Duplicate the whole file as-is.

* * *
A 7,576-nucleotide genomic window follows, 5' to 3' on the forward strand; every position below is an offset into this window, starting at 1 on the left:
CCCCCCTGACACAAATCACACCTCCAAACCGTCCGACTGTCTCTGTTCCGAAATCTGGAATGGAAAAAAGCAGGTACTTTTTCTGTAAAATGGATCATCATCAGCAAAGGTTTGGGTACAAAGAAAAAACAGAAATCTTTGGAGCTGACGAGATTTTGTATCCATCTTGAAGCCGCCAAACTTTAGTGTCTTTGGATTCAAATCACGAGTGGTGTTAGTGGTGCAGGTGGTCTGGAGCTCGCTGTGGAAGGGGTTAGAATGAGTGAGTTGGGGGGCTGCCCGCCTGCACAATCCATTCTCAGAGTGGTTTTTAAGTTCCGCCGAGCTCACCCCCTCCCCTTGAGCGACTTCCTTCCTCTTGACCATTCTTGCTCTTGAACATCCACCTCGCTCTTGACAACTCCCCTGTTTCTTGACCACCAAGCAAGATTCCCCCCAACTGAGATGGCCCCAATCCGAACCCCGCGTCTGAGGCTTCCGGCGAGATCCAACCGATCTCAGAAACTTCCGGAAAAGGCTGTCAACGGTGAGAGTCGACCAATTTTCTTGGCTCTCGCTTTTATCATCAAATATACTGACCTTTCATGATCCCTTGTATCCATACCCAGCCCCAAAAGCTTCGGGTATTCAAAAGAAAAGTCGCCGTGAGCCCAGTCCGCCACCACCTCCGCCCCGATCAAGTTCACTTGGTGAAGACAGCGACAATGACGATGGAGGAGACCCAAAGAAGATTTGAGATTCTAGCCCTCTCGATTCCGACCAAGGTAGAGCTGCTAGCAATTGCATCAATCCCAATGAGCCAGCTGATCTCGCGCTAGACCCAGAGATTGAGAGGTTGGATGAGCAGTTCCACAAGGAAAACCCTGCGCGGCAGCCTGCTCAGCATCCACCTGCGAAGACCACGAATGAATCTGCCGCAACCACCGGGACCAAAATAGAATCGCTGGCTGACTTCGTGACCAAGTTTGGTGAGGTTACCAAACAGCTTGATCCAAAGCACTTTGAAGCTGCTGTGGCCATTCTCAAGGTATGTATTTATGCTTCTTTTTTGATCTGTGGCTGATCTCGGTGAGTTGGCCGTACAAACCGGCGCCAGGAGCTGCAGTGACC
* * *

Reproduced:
A 7,576-nucleotide genomic window follows, 5' to 3' on the forward strand; every position below is an offset into this window, starting at 1 on the left:
CCCCCCTGACACAAATCACACCTCCAAACCGTCCGACTGTCTCTGTTCCGAAATCTGGAATGGAAAAAAGCAGGTACTTTTTCTGTAAAATGGATCATCATCAGCAAAGGTTTGGGTACAAAGAAAAAACAGAAATCTTTGGAGCTGACGAGATTTTGTATCCATCTTGAAGCCGCCAAACTTTAGTGTCTTTGGATTCAAATCACGAGTGGTGTTAGTGGTGCAGGTGGTCTGGAGCTCGCTGTGGAAGGGGTTAGAATGAGTGAGTTGGGGGGCTGCCCGCCTGCACAATCCATTCTCAGAGTGGTTTTTAAGTTCCGCCGAGCTCACCCCCTCCCCTTGAGCGACTTCCTTCCTCTTGACCATTCTTGCTCTTGAACATCCACCTCGCTCTTGACAACTCCCCTGTTTCTTGACCACCAAGCAAGATTCCCCCCAACTGAGATGGCCCCAATCCGAACCCCGCGTCTGAGGCTTCCGGCGAGATCCAACCGATCTCAGAAACTTCCGGAAAAGGCTGTCAACGGTGAGAGTCGACCAATTTTCTTGGCTCTCGCTTTTATCATCAAATATACTGACCTTTCATGATCCCTTGTATCCATACCCAGCCCCAAAAGCTTCGGGTATTCAAAAGAAAAGTCGCCGTGAGCCCAGTCCGCCACCACCTCCGCCCCGATCAAGTTCACTTGGTGAAGACAGCGACAATGACGATGGAGGAGACCCAAAGAAGATTTGAGATTCTAGCCCTCTCGATTCCGACCAAGGTAGAGCTGCTAGCAATTGCATCAATCCCAATGAGCCAGCTGATCTCGCGCTAGACCCAGAGATTGAGAGGTTGGATGAGCAGTTCCACAAGGAAAACCCTGCGCGGCAGCCTGCTCAGCATCCACCTGCGAAGACCACGAATGAATCTGCCGCAACCACCGGGACCAAAATAGAATCGCTGGCTGACTTCGTGACCAAGTTTGGTGAGGTTACCAAACAGCTTGATCCAAAGCACTTTGAAGCTGCTGTGGCCATTCTCAAGGTATGTATTTATGCTTCTTTTTTGATCTGTGGCTGATCTCGGTGAGTTGGCCGTACAAACCGGCGCCAGGAGCTGCAGTGACC